lates an increase in the synthesis of NIS proteins and enzymes associated with hormone production.

As reviewed in Chapter 4, there are important species differences in the distribution and disposition of thyroid hormones. In particular, the reduced protein binding of T3 and T4 in rat serum (rats lack a thyroxine-binding globulin that is normally present in humans) results in a greater rate of clearance of thyroid hormones from the body than in humans. That causes a compensatory increase in TSH release from the pituitary gland and a corresponding increase in the overall production rate of T3 and T4, making rats particularly sensitive to perchlorate’s disruptions in iodide uptake.

Suggested Citation:"Appendix E Physiologically Based Pharmacokinetic Modeling." National Research Council. 2005. Health Implications of Perchlorate Ingestion. Washington, DC: The National Academies Press. doi: 10.17226/11202.
×

During the first 10-12 weeks of gestation, the fetus depends on the mother for thyroid hormone production, so the fetus is affected by both alterations in the mother’s hormone production and direct inhibition of iodide uptake by perchlorate that has transferred across the placenta. One of the major goals in the development of the PBPK models of Clewell et al. (2003a,b), Merrill (2001), and Merrill et al. (2003) was to simulate interactions between perchlorate and iodide at the NIS in the thyroid of rats and humans at key life stages (adult, pregnancy, lactation, fetus, and neonate) and thereby to facilitate high-to-low dose, route-to-route, and cross-species extrapolations based on an internal dose of perchlorate that is relevant to toxicity in both cancer and noncancer risk assessments. To accomplish that goal, a PBPK model for iodide was also developed that interfaced with the perchlorate PBPK model at the level of the NIS in the thyroid gland, GI tract, and skin.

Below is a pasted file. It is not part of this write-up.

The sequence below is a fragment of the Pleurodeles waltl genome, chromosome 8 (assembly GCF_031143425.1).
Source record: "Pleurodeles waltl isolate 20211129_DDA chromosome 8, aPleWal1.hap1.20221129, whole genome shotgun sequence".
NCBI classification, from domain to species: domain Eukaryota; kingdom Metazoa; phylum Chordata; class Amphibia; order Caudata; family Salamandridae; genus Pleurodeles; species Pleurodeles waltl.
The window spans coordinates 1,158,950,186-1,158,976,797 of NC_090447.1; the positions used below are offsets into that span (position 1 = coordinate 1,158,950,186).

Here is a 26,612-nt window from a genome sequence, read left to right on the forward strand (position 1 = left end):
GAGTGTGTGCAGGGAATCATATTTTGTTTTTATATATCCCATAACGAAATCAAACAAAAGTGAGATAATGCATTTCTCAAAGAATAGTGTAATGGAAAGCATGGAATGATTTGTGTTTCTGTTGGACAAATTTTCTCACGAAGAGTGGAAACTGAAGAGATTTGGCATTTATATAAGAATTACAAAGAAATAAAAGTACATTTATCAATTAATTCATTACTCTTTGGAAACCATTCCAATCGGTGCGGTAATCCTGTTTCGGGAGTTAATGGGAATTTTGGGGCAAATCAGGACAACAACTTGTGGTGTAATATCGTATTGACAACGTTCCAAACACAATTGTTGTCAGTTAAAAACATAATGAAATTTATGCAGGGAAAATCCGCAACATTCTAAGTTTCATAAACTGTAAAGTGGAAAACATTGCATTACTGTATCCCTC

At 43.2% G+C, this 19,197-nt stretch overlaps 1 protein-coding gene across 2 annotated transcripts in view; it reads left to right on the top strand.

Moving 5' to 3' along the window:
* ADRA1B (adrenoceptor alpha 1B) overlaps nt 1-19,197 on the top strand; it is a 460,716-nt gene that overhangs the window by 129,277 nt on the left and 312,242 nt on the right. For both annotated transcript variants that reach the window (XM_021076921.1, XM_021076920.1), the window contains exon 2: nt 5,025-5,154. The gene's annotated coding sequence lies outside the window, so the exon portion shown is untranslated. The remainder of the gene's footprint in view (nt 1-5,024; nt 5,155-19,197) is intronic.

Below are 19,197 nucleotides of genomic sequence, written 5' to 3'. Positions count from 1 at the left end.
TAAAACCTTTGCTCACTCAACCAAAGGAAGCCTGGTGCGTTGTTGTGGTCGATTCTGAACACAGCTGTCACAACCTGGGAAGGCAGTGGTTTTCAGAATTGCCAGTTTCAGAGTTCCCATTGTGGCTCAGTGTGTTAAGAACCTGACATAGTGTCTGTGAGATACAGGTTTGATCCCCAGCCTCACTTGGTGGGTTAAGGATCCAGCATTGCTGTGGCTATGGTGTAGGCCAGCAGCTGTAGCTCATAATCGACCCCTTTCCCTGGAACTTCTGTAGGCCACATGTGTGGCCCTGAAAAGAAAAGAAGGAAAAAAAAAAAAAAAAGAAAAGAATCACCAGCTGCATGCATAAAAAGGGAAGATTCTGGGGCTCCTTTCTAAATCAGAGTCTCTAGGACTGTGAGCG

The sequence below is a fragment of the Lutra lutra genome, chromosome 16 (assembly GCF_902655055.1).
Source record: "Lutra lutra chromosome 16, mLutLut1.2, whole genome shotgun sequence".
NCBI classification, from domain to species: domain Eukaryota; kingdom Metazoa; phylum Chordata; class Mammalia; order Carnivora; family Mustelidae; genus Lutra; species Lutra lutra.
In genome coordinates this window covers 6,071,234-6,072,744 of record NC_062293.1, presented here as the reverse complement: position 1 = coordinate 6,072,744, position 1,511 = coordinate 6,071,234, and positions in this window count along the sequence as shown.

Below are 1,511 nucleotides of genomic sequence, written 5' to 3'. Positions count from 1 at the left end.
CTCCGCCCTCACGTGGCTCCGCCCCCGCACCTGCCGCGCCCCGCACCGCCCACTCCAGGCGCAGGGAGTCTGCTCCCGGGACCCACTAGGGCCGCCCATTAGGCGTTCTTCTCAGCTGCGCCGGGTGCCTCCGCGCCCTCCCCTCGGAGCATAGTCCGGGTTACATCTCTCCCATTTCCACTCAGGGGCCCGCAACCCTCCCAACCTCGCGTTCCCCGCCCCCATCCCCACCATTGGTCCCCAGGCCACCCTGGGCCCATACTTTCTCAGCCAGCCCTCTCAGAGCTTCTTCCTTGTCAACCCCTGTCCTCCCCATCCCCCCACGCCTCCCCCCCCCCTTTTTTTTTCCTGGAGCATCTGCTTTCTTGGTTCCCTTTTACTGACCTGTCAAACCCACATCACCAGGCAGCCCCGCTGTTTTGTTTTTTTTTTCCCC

A fundamental component of the assumed competitive interaction between perchlorate and iodide is transport of perchlorate itself by the NIS. There has been some debate regarding that issue (Wolf 1998; Reidel et al. 2001a,b; EPA 2002c), but it has not been possible to measure perchlorate uptake directly in rat and human thyroid follicular cells, because of a lack of commercially available radiolabeled perchlorate or an analytic method that is sensitive enough. Thus, arguments have largely centered on the use and interpretation of indirect estimates of perchlorate transport (such as electrochemical gradient measurements vs measurement of radiolabeled uptake of chemicals similar to perchlorate in cells that contain the NIS). Until data become available to address the question directly, the committee agrees that the use of a competitive-inhibition model and its underlying assumption of perchlorate transport by the NIS, as reviewed by Clewell et al. (2004), is a reasonable approach and provides an adequate description of the available data.